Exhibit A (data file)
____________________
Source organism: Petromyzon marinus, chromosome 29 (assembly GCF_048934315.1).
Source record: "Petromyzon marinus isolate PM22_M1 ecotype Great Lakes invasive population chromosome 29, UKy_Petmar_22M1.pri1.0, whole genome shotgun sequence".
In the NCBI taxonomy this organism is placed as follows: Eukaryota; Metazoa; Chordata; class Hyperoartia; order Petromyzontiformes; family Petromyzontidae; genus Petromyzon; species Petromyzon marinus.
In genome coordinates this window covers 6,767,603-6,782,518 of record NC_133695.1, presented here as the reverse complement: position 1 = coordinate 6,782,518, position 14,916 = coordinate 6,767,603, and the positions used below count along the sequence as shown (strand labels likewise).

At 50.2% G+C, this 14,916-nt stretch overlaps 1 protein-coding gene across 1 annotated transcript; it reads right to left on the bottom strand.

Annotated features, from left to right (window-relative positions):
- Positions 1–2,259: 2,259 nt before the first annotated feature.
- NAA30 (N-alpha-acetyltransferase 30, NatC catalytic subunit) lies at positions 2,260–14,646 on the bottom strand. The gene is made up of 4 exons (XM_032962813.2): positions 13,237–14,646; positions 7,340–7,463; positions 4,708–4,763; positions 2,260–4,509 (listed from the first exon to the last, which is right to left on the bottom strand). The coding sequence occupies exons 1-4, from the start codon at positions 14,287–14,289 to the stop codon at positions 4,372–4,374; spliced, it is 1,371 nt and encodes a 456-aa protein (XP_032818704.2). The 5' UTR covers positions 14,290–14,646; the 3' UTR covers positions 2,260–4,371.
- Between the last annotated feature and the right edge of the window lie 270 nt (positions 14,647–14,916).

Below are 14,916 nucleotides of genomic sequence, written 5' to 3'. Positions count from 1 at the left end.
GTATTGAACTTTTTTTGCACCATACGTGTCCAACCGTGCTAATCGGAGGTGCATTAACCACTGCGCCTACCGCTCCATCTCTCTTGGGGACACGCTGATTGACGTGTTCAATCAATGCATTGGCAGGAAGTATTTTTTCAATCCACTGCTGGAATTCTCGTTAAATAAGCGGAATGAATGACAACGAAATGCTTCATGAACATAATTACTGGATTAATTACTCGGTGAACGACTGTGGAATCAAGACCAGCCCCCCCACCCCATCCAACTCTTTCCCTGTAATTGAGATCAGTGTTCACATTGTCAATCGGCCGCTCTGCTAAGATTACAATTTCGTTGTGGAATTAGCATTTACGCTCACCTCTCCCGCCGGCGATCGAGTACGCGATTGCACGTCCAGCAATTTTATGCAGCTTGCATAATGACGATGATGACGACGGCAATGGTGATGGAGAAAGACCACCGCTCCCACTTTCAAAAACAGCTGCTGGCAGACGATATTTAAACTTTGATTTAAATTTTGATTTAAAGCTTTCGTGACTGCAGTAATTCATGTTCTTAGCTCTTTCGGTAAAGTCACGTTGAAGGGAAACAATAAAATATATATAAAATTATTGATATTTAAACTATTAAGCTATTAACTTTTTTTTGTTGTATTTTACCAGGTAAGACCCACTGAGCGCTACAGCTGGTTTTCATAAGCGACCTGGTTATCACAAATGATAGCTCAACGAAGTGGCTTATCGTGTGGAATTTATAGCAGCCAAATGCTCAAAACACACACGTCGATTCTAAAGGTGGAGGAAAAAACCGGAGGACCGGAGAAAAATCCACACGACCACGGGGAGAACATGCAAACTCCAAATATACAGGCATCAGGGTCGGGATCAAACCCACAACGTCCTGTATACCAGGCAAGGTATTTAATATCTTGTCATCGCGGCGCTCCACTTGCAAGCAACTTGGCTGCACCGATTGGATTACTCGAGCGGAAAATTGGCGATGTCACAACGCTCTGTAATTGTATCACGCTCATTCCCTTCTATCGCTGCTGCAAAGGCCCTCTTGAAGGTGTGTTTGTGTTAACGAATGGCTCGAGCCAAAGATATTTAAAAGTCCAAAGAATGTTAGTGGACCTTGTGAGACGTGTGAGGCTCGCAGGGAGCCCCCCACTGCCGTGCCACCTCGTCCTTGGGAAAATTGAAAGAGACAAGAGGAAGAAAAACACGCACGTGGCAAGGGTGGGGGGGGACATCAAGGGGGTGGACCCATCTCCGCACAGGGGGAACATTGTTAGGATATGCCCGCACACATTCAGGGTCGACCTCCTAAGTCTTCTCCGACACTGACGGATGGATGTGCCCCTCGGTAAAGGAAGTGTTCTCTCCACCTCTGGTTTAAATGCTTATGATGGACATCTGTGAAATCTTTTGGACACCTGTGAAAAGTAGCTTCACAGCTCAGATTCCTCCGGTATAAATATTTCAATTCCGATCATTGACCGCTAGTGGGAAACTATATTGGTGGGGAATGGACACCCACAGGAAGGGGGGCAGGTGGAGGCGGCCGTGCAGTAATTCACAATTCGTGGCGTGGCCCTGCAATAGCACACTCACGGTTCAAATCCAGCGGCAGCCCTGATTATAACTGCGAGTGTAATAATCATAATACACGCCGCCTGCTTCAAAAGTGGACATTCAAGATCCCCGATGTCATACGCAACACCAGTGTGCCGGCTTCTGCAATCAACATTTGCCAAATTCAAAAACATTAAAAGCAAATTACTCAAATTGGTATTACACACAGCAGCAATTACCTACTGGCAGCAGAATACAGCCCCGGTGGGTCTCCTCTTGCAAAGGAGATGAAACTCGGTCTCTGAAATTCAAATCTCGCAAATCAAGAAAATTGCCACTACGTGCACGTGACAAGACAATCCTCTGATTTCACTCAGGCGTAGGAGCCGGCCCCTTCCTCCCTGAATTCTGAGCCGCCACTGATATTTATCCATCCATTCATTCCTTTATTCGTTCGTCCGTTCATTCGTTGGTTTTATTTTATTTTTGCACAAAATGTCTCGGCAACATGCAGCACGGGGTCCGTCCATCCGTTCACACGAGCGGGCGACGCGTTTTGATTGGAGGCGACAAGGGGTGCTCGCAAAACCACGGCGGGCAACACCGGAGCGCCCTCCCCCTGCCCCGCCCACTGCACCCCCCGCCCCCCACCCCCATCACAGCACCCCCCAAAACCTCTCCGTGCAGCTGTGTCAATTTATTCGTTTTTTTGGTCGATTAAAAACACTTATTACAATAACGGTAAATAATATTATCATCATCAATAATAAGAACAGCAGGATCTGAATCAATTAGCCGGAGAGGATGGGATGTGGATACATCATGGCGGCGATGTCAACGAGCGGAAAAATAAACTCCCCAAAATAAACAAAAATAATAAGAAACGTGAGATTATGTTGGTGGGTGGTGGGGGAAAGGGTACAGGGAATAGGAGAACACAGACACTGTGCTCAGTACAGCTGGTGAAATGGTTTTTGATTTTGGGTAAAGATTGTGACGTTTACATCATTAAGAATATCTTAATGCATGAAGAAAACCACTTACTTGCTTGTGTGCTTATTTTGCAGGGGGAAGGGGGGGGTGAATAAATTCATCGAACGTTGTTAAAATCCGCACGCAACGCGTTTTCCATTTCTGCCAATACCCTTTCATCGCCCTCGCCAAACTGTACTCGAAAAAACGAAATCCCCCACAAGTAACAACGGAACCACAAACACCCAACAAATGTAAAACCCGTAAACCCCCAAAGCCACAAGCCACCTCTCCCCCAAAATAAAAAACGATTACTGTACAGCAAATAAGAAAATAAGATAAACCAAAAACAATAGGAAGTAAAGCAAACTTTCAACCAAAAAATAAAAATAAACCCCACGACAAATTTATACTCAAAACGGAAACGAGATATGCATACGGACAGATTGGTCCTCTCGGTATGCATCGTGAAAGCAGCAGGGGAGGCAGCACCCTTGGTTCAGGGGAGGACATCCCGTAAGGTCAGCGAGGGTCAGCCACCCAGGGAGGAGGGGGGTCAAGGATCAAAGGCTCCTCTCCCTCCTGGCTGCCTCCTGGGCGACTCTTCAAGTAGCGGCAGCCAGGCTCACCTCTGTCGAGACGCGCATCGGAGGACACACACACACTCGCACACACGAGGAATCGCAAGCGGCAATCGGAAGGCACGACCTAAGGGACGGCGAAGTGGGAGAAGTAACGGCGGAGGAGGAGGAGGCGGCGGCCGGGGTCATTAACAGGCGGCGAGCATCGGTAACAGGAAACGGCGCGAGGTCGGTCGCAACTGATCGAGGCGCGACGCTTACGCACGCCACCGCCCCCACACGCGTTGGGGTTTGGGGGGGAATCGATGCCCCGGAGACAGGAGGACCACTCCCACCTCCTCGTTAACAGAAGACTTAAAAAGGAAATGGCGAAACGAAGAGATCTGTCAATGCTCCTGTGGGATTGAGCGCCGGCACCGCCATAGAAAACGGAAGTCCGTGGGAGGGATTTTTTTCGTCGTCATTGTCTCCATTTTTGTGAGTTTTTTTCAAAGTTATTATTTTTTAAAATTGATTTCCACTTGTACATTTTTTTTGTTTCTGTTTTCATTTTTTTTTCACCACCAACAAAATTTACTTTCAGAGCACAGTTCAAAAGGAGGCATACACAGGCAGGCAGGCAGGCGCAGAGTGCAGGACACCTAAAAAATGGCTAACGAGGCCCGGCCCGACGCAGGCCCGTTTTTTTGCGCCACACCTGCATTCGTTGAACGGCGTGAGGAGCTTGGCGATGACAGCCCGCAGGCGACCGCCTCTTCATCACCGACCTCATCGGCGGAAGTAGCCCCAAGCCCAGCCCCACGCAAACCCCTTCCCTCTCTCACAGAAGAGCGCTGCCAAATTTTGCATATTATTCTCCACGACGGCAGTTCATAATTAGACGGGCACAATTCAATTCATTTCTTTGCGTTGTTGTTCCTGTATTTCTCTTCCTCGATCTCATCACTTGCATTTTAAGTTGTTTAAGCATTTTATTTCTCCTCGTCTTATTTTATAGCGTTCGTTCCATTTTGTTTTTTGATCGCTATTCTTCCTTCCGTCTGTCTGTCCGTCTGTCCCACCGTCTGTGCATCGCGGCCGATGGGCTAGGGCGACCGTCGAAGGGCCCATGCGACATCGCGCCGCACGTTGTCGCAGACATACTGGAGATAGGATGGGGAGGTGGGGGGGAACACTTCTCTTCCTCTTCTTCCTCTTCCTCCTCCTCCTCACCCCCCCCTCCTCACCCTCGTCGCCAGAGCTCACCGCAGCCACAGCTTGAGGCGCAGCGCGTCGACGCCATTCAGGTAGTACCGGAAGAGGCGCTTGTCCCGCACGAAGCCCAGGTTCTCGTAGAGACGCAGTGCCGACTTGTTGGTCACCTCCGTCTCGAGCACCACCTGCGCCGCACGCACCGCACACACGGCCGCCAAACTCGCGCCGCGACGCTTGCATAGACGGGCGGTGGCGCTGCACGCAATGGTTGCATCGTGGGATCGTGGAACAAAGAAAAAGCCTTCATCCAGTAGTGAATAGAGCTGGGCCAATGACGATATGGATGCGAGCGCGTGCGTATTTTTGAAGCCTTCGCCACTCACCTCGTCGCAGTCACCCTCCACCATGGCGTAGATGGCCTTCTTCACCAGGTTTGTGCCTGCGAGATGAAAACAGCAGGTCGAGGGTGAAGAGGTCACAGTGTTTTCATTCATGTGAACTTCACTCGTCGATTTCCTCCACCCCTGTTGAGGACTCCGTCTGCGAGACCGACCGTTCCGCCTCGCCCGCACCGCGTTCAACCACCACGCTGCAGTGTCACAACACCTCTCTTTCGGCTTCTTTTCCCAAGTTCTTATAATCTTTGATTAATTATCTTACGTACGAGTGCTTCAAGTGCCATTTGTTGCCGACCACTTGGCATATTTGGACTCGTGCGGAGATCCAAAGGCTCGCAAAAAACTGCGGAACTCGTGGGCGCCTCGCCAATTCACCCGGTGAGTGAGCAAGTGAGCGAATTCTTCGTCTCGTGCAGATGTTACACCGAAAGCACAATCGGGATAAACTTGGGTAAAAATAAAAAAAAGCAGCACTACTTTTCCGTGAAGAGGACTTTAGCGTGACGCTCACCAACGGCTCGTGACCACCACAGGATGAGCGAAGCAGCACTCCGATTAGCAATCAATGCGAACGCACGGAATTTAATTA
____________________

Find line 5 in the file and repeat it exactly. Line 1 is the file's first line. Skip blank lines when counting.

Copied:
At 50.2% G+C, this 14,916-nt stretch overlaps 1 protein-coding gene across 1 annotated transcript; it reads right to left on the bottom strand.